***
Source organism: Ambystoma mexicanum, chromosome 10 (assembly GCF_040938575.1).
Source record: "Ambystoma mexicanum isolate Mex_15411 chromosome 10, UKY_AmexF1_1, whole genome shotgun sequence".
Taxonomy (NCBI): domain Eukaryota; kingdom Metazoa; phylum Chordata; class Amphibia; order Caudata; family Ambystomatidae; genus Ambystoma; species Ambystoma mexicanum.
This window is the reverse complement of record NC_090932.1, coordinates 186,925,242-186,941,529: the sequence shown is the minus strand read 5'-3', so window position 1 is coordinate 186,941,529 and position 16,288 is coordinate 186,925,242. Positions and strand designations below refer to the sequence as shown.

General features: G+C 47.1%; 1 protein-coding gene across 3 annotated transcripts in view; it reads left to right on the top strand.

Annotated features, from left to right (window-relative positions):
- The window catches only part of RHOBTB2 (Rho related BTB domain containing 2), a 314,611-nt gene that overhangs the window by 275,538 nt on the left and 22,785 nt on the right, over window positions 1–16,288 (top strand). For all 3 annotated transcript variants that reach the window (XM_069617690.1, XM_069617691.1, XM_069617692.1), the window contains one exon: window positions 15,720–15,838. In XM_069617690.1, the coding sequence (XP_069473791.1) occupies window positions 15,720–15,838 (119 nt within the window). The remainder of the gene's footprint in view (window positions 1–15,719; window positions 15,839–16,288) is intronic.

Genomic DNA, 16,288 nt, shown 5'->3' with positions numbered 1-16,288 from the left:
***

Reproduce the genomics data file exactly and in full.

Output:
Source organism: Ambystoma mexicanum, chromosome 10 (assembly GCF_040938575.1).
Source record: "Ambystoma mexicanum isolate Mex_15411 chromosome 10, UKY_AmexF1_1, whole genome shotgun sequence".
Taxonomy (NCBI): domain Eukaryota; kingdom Metazoa; phylum Chordata; class Amphibia; order Caudata; family Ambystomatidae; genus Ambystoma; species Ambystoma mexicanum.
This window is the reverse complement of record NC_090932.1, coordinates 186,925,242-186,941,529: the sequence shown is the minus strand read 5'-3', so window position 1 is coordinate 186,941,529 and position 16,288 is coordinate 186,925,242. Positions and strand designations below refer to the sequence as shown.

General features: G+C 47.1%; 1 protein-coding gene across 3 annotated transcripts in view; it reads left to right on the top strand.

Annotated features, from left to right (window-relative positions):
- The window catches only part of RHOBTB2 (Rho related BTB domain containing 2), a 314,611-nt gene that overhangs the window by 275,538 nt on the left and 22,785 nt on the right, over window positions 1–16,288 (top strand). For all 3 annotated transcript variants that reach the window (XM_069617690.1, XM_069617691.1, XM_069617692.1), the window contains one exon: window positions 15,720–15,838. In XM_069617690.1, the coding sequence (XP_069473791.1) occupies window positions 15,720–15,838 (119 nt within the window). The remainder of the gene's footprint in view (window positions 1–15,719; window positions 15,839–16,288) is intronic.

Genomic DNA, 16,288 nt, shown 5'->3' with positions numbered 1-16,288 from the left: